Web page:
I've written previously about wellness and health management, but since it's a topic that comes up in virtually every client planning meeting I have these days, it seems worth revisiting. The biggest challenge facing HR professionals looking to devote resources to wellness initiatives at their workplaces is responding to the question, "What's the ROI?"
It seems intuitive that if you create a healthier workforce, your cost for health insurance should go down. But intuition only goes so far these days when it comes to expending corporate resources, and quantifying ROI continues to be a somewhat elusive target.
Sure, there is lots of evidence to support the notion that health management programs do pay off. Mercer's National Survey of Employer-Sponsored Health Plans has found that employers that demonstrate a greater commitment to wellness and health management experience annual cost increases that are two percentage points lower, on average, than those of other employers. But, as compelling as that data is, it still doesn't constitute scientific proof.
A recent study published in the American Journal of Health Promotion did provide some hard data on the ROI of a "comprehensive" health and productivity management program. Start-up costs led to negative ROI for the first year, but strong ROI in years two and three produced a combined 2.45:1 ROI for all three program years of the study.
The study represented the results of more than 20,000 program participants each year and identified the following components for what researchers considered a "comprehensive" program: comprehensive program design, management support, integrated incentives, comprehensive communications, dedicated onsite staff, multiple program modalities, health awareness programs, biometric health screenings and vendor integration.
Whew! Clearly, it benefited from the law of large numbers - when you have 20,000 participants, virtually any health management program you install is going to benefit somebody. But not every company has that luxury or the resources to incorporate every single aspect of a comprehensive program as outlined above.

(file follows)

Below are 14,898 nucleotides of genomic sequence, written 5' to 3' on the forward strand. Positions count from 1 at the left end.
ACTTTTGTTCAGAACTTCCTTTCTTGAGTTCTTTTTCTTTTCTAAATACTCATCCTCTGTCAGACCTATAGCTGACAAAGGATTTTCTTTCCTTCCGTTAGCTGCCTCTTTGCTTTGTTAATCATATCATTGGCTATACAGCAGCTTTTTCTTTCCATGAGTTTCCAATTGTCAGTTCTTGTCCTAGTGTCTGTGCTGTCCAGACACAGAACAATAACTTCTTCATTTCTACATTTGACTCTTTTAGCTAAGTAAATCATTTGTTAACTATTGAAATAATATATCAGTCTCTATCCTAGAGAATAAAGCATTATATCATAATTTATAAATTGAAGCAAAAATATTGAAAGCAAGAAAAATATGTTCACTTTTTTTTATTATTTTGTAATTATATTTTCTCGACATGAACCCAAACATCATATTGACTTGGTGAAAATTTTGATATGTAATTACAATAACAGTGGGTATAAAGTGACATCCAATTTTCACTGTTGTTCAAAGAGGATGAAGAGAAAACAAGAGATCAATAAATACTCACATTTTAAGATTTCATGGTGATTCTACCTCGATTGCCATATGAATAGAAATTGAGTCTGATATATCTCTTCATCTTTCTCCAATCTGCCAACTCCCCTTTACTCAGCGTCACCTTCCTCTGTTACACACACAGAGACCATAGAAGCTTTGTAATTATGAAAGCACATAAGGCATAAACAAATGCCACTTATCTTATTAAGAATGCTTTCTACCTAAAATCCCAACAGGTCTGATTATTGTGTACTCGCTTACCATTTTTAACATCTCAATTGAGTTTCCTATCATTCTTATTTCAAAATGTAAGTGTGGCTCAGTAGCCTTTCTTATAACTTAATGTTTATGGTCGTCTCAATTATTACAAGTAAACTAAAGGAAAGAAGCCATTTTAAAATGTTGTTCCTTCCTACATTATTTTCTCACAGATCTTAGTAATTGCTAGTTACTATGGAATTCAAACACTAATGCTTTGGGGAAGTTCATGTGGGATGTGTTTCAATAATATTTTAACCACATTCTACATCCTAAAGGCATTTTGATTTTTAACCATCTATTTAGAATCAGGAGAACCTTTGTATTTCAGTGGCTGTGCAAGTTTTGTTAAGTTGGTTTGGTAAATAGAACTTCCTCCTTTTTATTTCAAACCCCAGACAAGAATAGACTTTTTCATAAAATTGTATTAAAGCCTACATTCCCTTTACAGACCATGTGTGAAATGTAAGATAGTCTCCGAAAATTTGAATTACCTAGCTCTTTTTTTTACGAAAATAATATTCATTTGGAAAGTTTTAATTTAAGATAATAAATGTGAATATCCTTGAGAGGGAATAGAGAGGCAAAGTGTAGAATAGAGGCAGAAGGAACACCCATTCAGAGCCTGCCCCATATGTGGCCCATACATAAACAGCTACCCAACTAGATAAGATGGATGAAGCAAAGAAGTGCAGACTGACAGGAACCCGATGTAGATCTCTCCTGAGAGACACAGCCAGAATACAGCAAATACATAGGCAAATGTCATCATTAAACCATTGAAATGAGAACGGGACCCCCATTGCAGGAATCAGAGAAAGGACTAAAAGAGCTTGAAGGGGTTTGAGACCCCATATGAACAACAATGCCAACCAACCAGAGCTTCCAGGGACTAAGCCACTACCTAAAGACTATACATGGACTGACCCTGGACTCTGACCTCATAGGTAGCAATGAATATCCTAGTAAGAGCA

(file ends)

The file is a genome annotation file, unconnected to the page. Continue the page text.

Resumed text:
Does that mean you shouldn't even start down that road? No, absolutely not. Wellness and health management programs can be scaled to fit the needs of companies of almost any size, as long as you have the data to help identify what the needs are. But even without a lot of data or a lot of money to spend, a walking program, a healthy eating campaign or a "know your numbers" program will not only heighten awareness of health issues, it will also send employees a message that their employer's concern for them extends beyond what's included in their job description.
A healthier, more engaged workforce should be a more productive workforce, and everyone benefits from that.
Many clients may think that all this wellness stuff is a bunch of "hooey;" but with health costs continuing to escalate faster than wages, and employees' increasing difficulty to afford cost shifts, savvy advisers will be prepared to discuss the many advantages of a well-designed health management program.
Reach Mercer's Lane at firstname.lastname@example.org.
Comments from the BeAdvised blog
Posted by: Gary K.
Let's be honest with ourselves, until we make each person responsible for their health, we will never reduce health care costs. Wellness programs and health coaching [are] the only way it is going to get done. Consumers need to be educated on how to take control of their health. Our medical profession will never become a part of wellness - wellness makes sense, but it does not make MONEY. In my opinion, doctors do not scare the heck out of people like they should who have lifestyle-created health conditions.
Posted by: D. LeBron
Certainly while an ROI approach to measuring wellness is not ideal, it is the most pragmatic from the viewpoint of an actual trigger.
Posted by: Jack W. Bruce
The key phrase in this blog is, "A healthier, more engaged workforce should be a more productive workforce, and everyone benefits from that." Wellness should not be defined simply as the lack of disease. Wellness leads to engagement and productivity. Healthy employees have a greater chance of providing both.
Posted by: Sinner
It should not (or maybe cannot) be measured as ROI! The cost-benefit model is much more appropriate! When do we realize one of the major problems is [that] health care does not fit the capitalistic model?
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